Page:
Patients can finally have a sense of how much a test or procedure will cost in advance. They can see that some doctors and hospitals are a lot more expensive than others. For me, a bone density test would cost $190 at Harvard Vanguard and $445 at Brigham and Women's Hospital.
The most frequent early users of the newly disclosed data are probably providers. Anthony says some of the more expensive physicians and hospitals react with, "I don't want to be the highest priced provider on your website. I thought I was lower than my competitors."
Anthony is hoping that will generate more competition and drive down prices.
"I'm just talking about sensible rational pricing, which health prices are anything but," she added.
Take, for example, the cost of an upper back MRI.
"The range here is $614 to $1,800, so three times," said Sue Amsel, searching "Now I Know," the tool she manages at Harvard Pilgrim. "That to me is a very big range."
In this case, the most expensive MRI is at Boston Children's Hospital and the lowest cost option is at New England Baptist, with no apparent difference in quality.
"It's not just for choosing. It's primarily for getting you the information, about whatever you're having done, so you can plan for it," she said.
Most of us don't have to plan for anything except our co-pay. But about 15 percent of commercial insurance plans have high deductible plans, in which patients pay the full cost of an office visit or test up to the amount of their deductible, and that number is growing.
"As more and more members are faced with greater and greater cost share, this sort of information is really important," said Bill Gerlach, director of member decision support at Blue Cross.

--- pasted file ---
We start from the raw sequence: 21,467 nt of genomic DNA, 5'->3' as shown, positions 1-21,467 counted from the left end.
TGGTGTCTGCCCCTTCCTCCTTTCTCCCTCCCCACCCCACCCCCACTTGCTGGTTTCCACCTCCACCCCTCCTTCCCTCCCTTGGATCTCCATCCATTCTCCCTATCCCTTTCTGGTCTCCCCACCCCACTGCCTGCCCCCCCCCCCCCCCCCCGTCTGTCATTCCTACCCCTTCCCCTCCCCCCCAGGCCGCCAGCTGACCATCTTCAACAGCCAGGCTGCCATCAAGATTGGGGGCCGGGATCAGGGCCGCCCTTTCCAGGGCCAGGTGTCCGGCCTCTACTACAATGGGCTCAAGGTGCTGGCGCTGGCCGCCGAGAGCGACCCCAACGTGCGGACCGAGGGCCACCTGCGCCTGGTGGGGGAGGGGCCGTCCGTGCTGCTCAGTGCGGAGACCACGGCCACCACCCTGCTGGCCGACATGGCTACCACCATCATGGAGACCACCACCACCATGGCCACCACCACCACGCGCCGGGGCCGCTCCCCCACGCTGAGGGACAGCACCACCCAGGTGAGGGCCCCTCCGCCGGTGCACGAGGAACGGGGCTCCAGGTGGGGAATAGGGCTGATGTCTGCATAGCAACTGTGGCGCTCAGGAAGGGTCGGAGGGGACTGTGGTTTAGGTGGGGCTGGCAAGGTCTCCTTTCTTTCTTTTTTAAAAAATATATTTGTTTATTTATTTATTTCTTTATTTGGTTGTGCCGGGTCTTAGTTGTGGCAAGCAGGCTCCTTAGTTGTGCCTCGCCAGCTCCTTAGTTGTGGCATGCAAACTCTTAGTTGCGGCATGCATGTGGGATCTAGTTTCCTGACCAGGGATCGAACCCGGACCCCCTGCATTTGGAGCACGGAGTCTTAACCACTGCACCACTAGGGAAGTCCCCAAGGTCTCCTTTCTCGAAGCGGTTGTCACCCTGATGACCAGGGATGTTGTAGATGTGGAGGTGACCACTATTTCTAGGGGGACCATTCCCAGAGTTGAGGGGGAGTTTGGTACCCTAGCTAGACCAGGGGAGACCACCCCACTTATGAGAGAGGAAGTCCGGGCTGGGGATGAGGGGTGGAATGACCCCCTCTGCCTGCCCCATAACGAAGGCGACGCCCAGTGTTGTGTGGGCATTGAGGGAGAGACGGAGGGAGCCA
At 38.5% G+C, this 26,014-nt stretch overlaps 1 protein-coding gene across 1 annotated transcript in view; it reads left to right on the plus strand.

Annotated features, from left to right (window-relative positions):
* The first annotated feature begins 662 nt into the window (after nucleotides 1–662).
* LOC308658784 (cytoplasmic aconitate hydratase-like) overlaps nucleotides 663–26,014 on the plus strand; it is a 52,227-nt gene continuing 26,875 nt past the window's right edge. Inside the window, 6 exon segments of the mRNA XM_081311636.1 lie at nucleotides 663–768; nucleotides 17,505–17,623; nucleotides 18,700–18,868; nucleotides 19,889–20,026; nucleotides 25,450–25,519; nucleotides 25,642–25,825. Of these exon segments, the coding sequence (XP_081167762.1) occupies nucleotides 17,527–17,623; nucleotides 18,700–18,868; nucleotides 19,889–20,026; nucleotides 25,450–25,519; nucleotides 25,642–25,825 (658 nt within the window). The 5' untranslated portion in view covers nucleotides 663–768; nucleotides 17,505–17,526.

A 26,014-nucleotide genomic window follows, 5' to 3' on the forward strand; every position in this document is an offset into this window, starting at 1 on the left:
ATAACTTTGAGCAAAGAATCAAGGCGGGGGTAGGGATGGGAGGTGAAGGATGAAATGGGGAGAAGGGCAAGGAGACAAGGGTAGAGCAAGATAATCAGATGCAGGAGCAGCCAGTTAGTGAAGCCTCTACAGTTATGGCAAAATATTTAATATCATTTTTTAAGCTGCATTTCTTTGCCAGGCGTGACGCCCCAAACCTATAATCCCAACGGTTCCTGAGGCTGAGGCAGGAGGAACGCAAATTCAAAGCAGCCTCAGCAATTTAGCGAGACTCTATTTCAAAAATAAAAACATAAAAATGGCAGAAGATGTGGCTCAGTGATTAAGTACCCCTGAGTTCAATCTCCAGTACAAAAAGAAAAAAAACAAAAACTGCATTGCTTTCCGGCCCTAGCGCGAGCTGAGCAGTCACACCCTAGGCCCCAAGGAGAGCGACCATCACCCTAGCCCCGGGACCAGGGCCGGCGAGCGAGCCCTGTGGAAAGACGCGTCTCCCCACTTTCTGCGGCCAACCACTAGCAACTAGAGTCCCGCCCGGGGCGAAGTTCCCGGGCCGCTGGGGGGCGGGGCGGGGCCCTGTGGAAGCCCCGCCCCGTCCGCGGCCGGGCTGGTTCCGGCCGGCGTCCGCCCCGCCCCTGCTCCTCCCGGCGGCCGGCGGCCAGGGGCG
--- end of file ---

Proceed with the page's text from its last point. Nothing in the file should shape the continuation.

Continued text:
To use these tools, you'll log in on to your insurer's website. If you have a high deductible, the online calculator shows how much you've spent so far this year toward your deductible. If your coverage does not include a deductible, the tool will calculate the balance towards your out-of-pocket maximum.
All these numbers are confusing. Most of us haven't thought about shopping for health care or paid attention to how much we spend. The state and most of the insurers are rolling out education campaigns to help us wrestle with the previously hidden world of health care prices.
One last tip: Each insurer uses a different title for its calculator. Look for the Blue Cross cost calculator under "Find a Doctor." It's not as easy to find as Tufts' "Empower Me" page or Harvard Pilgrim's "Now iKnow."
Aetna was the first insurer in Massachusetts to offer cost and quality comparisons through its Member Payment Estimator. It's not clear if all insurers doing business in the Bay State met the Oct. 1 deadline, but all of the major players did. There is no penalty for those who failed to do so.
This story originally appeared at Kaiser Health News and is part of a reporting partnership that includes WBUR, NPR and Kaiser Health News. Kaiser Health News is an editorially independent program of the Henry J. Kaiser Family Foundation, a nonprofit, nonpartisan health policy research and communication organization not affiliated with Kaiser Permanente.